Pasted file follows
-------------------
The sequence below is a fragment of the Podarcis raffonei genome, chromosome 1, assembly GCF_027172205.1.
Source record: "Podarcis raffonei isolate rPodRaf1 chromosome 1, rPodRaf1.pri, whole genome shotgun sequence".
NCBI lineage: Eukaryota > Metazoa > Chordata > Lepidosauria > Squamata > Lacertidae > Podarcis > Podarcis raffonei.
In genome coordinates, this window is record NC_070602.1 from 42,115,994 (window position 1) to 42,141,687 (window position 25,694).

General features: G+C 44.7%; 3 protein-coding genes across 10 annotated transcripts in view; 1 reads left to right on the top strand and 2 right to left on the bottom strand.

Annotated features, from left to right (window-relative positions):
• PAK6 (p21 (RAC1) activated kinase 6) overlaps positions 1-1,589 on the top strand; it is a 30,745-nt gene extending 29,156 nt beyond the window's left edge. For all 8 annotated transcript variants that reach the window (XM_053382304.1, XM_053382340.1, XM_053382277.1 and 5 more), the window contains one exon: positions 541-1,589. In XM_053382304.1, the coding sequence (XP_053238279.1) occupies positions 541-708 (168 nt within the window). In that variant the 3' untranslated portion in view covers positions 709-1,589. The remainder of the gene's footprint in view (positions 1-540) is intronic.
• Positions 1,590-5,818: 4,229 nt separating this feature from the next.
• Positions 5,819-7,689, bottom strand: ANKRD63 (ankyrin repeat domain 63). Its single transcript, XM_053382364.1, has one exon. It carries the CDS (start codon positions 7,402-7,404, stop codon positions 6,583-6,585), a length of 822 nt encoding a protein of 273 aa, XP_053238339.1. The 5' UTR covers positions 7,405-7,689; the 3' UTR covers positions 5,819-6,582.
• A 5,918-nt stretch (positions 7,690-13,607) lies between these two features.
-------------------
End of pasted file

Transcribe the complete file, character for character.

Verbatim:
The sequence below is a fragment of the Podarcis raffonei genome, chromosome 1, assembly GCF_027172205.1.
Source record: "Podarcis raffonei isolate rPodRaf1 chromosome 1, rPodRaf1.pri, whole genome shotgun sequence".
NCBI lineage: Eukaryota > Metazoa > Chordata > Lepidosauria > Squamata > Lacertidae > Podarcis > Podarcis raffonei.
In genome coordinates, this window is record NC_070602.1 from 42,115,994 (window position 1) to 42,141,687 (window position 25,694).

General features: G+C 44.7%; 3 protein-coding genes across 10 annotated transcripts in view; 1 reads left to right on the top strand and 2 right to left on the bottom strand.

Annotated features, from left to right (window-relative positions):
• PAK6 (p21 (RAC1) activated kinase 6) overlaps positions 1-1,589 on the top strand; it is a 30,745-nt gene extending 29,156 nt beyond the window's left edge. For all 8 annotated transcript variants that reach the window (XM_053382304.1, XM_053382340.1, XM_053382277.1 and 5 more), the window contains one exon: positions 541-1,589. In XM_053382304.1, the coding sequence (XP_053238279.1) occupies positions 541-708 (168 nt within the window). In that variant the 3' untranslated portion in view covers positions 709-1,589. The remainder of the gene's footprint in view (positions 1-540) is intronic.
• Positions 1,590-5,818: 4,229 nt separating this feature from the next.
• Positions 5,819-7,689, bottom strand: ANKRD63 (ankyrin repeat domain 63). Its single transcript, XM_053382364.1, has one exon. It carries the CDS (start codon positions 7,402-7,404, stop codon positions 6,583-6,585), a length of 822 nt encoding a protein of 273 aa, XP_053238339.1. The 5' UTR covers positions 7,405-7,689; the 3' UTR covers positions 5,819-6,582.
• A 5,918-nt stretch (positions 7,690-13,607) lies between these two features.